Timmons Audited Account documents from the Revolutionary War

The descriptions may not be correct. Please help me interpret these and correctly identify the person. I am beginning to believe a theory of David Mason that a few of these documents are duplicate copies and the person writing them wrote the signature for all the names.

From South Carolina Magazine of Ancestral Research, Winter 2003 issue, Volume XXI, Number 1 by Judith F. Russell. A frequent problem for researchers interested in South Carolina's Revolutionary soldiers is correctly linking a particular document to one of several individuals with identical names. This difficulty is especially apparent with the use of the Accounts Audited Files for Claims Growing out of the Revolution. The whole set of files was moved several times for safe-keeping during the Civil War and, during the process, the records for all men with the same name were usually combined into one file. As one begins to sort out the records, a review of the existing compilations of service records (e.g., Bockstruck, Moss, White) might be extremely useful, since the earlier works might point out other source documents which can be reviewed. But examination of the original documents is always critical, especially where there is conflicting evidence. After as many records as possible have been gathered, the researcher may review each document for evidence of internal and external associations which will help link the document with a particular soldier. When looking at the Accounts Audited files themselves, it is very helpful to review each page (or frame of the microfilm) and to note not only the stub indent numbers which may appear, but also the various amounts of payment indicated. Stub indent numbers were similar to our modern check stub numbers and were used to keep track of accounts. But, even when the stub indent number in not on the page, identical payment amounts might be matched. Second, one should note any names found in addition to that of the soldier. Frequently there are names of witnesses, justices of the peace, or people to whom the indents were signed over. The names may be matched on the pages of the Accounts Audited files, but may also be used to link the document to a specific area of the state. Neighbors often joined and fought in the same regiments, so external evidence may be found for the assignment of Accounts Audited document by comparing the names found in the file with muster rolls, early census materials or other legal documents such as deeds.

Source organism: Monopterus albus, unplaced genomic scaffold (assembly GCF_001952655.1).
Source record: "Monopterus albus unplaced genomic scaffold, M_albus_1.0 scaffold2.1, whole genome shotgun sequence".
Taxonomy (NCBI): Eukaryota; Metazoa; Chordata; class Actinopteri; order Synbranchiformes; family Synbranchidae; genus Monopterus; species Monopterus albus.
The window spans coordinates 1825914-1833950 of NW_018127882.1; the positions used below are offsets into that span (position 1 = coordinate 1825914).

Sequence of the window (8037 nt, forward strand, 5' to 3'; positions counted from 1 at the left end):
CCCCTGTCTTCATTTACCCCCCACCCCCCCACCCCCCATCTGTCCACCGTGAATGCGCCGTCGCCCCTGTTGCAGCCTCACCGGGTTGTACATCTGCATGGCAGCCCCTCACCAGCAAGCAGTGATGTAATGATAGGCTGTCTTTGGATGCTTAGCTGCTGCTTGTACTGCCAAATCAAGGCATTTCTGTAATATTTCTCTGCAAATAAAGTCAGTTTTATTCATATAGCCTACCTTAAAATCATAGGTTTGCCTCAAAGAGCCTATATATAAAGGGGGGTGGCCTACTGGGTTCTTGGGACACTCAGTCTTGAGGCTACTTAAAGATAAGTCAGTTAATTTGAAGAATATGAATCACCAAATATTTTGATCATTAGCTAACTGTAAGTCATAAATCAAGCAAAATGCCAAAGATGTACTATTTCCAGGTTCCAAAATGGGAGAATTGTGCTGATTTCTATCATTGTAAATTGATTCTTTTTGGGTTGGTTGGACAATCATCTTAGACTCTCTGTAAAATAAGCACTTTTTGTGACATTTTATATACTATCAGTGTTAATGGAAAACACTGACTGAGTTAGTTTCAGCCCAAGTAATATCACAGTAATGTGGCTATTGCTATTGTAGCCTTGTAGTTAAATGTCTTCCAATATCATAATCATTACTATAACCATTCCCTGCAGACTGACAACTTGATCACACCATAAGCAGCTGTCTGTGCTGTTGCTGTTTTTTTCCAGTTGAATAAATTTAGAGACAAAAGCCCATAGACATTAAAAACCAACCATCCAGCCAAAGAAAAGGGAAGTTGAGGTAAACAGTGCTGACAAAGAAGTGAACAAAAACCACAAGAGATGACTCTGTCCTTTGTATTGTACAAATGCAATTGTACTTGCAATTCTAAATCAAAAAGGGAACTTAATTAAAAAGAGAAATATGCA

The first group below are photographs of the Original Documents in the Audited Accounts folders: